travellers embark to reach France via Eurostar. Tom Bogdanowicz of the LCC (which celebrated its 30th anniversary in November) said: “We worked alongside the CTC and others to bring about change from Network Rail. On the opening day of St. Pancras International we gathered to voice concerns that, like many others in London, this station
boasted virtually zero cycling credentials. Following a policy review, cyclists are now allowed to book their bikes onto the same train as that on which they’re travelling. Now all that’s left to do is haggle the charges down. It’s in the train companies’ interests to carry more cyclists.” Around 100 cyclists turned out for the protest, which initially aimed to make the station more
cycle-friendly by introducing at least some cycle parking facilities. Shortly after the demonstration, operator Network Rail installed 50 cycle stands, which when compared to Cambridge’s 3,000, provoked Camden Cycling to voice further concerns. Bogdanowicz added: “Our main target now is to ensure other London stations follow the relatively good examples set by
Marlyebone Road station and Finsbury Park station, which both have adequate secure parking facilities.” Campaign co-ordinator Jean Dollimore said: “Proper stands for 100 bikes is a step in the right direction, but the huge demand at other London stations shows that we’re likely to need a lot more. Rotterdam’s new railway station is to have 8,000.”
BIKEBIZ JANUARY 9
Cube launches a new ‘credit card’ style warranty CUBE BIKES’ marketing manager, Mario Hartloper has re-invented the warranty card – with the introduction of a ‘credit card’ style system. The scheme prompts the enduser to log onto www.cube-
Hartloper explains: “We can see which bike is sold to whom, but also there is a special section online called ‘hot or not’ – where you can fill in the frame number to check if a bike is stolen – so everyone can check
We can see which bike is sold to whom and you can check if a bike is stolen via a special online section – so retailers can check if the bicycle is ‘hot or not’. warranty.nl and register the purchase – something Hartloper believes to be a world first within the bicycle trade. Aside from bringing significant marketing benefits to the brand, the system doubles up as a security tool for the buyer and dealers alike.
if the bike is ‘hot or not’, before buying (trading-in) a secondhand bike.” The invention allows Cube to see which bike is sold and when, while taking recordings of sizes sold per dealer in each season, creating an accurate sales map and seasonal statistics.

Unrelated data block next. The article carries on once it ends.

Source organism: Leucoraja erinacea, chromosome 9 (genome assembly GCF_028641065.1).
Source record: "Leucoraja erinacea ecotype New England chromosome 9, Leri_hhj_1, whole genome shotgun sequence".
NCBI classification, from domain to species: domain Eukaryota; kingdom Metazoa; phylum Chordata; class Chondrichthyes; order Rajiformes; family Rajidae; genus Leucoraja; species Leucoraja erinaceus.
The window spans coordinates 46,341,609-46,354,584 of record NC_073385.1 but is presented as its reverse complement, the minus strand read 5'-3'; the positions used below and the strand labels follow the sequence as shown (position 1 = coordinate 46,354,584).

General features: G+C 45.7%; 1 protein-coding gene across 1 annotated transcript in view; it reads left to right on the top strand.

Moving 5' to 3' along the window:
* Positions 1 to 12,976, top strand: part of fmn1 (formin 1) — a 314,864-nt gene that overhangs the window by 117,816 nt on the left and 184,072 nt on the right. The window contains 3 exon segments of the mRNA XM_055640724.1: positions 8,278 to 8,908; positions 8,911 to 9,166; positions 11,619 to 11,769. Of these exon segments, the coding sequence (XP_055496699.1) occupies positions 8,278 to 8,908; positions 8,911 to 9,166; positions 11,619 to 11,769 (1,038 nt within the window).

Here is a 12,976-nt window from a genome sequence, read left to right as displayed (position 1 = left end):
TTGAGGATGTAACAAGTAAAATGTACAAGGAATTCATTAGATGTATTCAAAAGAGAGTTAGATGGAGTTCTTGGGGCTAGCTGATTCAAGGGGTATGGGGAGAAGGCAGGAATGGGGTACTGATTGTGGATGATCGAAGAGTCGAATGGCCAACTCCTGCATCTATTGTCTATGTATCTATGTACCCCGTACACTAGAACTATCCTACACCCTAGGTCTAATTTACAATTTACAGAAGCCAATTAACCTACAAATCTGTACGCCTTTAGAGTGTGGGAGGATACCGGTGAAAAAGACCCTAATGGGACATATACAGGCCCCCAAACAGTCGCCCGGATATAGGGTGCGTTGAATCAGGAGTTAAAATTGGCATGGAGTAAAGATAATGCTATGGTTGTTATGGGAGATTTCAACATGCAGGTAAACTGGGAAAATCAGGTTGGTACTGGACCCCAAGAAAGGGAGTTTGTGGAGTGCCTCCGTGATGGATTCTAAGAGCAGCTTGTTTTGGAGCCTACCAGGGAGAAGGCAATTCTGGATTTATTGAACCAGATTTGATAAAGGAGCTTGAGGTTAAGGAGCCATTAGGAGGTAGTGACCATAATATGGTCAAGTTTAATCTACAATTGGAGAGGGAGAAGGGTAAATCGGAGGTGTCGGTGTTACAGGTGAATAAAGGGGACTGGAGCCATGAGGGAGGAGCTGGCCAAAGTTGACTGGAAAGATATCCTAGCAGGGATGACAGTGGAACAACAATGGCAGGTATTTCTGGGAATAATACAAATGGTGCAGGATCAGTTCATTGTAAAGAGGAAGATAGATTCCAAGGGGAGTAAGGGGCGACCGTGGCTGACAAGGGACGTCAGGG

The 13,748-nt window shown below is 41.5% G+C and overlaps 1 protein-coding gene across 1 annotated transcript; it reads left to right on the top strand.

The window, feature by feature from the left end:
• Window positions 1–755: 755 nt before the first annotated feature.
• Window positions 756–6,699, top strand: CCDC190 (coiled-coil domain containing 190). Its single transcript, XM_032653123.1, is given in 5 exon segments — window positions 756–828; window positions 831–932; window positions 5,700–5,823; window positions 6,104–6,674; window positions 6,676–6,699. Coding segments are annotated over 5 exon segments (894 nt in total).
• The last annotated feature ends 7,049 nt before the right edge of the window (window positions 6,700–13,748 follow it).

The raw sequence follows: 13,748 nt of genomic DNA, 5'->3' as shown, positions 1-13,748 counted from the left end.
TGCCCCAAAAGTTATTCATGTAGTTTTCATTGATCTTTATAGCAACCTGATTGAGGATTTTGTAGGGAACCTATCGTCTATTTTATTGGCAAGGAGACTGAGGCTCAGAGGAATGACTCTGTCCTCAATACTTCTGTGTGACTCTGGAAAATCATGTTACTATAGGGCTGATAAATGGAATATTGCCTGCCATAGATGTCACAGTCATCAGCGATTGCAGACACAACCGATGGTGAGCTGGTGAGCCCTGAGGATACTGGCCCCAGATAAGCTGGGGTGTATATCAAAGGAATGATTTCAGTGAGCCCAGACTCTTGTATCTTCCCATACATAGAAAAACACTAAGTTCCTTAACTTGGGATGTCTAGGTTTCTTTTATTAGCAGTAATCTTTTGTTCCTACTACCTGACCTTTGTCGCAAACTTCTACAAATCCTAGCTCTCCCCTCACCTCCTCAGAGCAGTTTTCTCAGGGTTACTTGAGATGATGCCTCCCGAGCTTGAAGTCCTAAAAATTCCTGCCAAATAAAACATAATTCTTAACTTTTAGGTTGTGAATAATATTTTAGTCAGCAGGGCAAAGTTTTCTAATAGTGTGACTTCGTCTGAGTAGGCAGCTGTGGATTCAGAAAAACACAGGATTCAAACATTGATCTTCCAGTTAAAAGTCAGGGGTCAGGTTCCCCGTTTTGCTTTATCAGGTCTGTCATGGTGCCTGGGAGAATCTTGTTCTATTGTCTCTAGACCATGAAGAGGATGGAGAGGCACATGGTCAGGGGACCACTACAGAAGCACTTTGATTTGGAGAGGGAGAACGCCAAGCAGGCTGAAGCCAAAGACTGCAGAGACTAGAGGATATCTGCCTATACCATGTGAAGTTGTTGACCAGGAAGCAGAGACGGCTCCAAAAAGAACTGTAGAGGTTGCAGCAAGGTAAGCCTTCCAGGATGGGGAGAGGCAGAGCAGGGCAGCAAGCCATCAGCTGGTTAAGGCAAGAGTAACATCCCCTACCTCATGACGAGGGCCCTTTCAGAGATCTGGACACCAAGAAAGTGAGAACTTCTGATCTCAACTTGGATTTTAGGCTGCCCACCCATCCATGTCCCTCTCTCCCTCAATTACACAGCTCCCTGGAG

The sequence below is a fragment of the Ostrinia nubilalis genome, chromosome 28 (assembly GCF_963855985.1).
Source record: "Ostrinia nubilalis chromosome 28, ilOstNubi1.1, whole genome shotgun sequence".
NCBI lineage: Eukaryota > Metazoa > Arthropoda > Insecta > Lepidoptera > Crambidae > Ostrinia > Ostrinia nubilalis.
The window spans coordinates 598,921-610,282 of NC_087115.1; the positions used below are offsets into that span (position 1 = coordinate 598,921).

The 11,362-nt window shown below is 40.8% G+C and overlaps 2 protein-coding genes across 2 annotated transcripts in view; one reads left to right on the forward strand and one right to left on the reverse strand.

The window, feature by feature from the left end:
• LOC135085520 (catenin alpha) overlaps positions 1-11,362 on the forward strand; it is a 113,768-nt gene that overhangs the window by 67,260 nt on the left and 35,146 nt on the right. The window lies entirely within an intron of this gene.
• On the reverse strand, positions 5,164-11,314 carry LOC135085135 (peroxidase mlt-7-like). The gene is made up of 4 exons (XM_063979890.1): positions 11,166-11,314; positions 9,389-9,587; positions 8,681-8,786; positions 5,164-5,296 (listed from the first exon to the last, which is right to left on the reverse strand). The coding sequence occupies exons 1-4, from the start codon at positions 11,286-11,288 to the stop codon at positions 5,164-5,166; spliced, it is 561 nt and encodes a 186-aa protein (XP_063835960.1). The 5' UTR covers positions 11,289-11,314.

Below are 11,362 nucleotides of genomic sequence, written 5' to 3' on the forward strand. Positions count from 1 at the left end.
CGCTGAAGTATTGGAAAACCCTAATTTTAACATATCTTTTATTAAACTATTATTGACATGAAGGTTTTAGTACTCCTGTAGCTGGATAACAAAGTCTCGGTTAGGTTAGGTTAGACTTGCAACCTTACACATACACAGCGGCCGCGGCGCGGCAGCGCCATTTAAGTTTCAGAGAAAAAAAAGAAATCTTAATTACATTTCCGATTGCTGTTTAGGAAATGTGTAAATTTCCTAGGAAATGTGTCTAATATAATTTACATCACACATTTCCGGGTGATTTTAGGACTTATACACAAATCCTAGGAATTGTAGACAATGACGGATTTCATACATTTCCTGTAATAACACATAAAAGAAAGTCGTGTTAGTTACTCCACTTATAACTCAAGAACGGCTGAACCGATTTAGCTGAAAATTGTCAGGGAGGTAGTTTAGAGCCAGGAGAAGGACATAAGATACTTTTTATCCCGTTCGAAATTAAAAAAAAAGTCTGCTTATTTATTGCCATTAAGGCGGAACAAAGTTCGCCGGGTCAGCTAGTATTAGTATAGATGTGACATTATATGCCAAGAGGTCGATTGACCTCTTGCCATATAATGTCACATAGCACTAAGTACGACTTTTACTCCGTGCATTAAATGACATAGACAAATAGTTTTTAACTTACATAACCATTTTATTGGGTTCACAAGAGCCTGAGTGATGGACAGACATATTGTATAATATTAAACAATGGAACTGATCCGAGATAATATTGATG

Cyclescheme rolls out Cycle to Work mag CYCLE To Work facilitator Cyclescheme has launched a consumer-style magazine for distribution amongst participating retailers. The print publication, dubbed Cycle Commuter, is designed to explain how a customer can best utilise the Cyclescheme service during purchase, demystifying the service. Other content includes reviews of current product, ranging from up-to-date complete bikes, to set sector coverage, as well as a variety of articles on cycling safely, competitions and an FAQ board. Richard Grigsby, Cyclescheme’s MD, told BikeBiz: “We are printing an initial batch of 50,000
10 BIKEBIZ JANUARY
magazines. The 28-page mag is ‘handbag’ sized and will be distributed to all new Cyclescheme clients and also to existing clients – now numbering 6,500. The Cycle Commuter is aimed at the employee who is embarking on a Cycle To Work scheme and intends to raise awareness of the scheme and give information about popular bikes and accessories. The main drive is to ‘up’ the sales of safety equipment with each bike processed.” Cycle Commuter will come out twice a year and the current edition is the Autumn/ Winter version. The Spring/ Summer edition will be out in April 2009.” The 28-page first issue is also viewable online at www.issuu.com.
Panasonic halted in bid to buy Sanyo for e-bike boost ELECTRIC bike maker and electronics giant Panasonic has een its bid for struggling electronics and battery maker Sanyo halted by one of the brand’s investors, Goldman Sachs. Panasonic’s increased offer of Y130 per share was rejected by Goldman on the grounds that the price was still not “fair to Sanyo’s shareholders”. The electronics company wants to acquire Sanyo for many reasons, but of particular relevance to the bike trade is its interest is in Sanyo’s battery business, which would allow Panasonic to reduce the price of its Lithium Ion carrying electric bikes. This scenario would possibly also leave other electric bike manufacturers unable to compete on high-end models. Sanyo also unveiled a new hybrid model to the electric bike market– dubbed the ‘Eneloop’ – in Tokyo during December. Panasonic would benefit from the brand’s strong e-bike background – having manufactured electric components pre-1996, at which
point its first complete bike was launched. In an interview with the Financial Times, a Goldman spokesperson said: “We decided not to accept this offer. We don’t believe this process and the price is fair for all Sanyo’s shareholders. We will consider our options including exercising the first refusal right.” A merger between Sanyo and Panasonic is estimated to be worth Y11,000 billion in sales. Sanyo’s share price peaked at Y297 in May this year. However as BikeBiz went to press the brand’s share price had almost halved and was hovering around the Y150 mark. Scott Snaith of UK distributor 50 Cycles told BikeBiz: “Our Kalkhoff electric bike range runs on Panasonic motors. They’re one of 50 Cycles biggest sellers too.”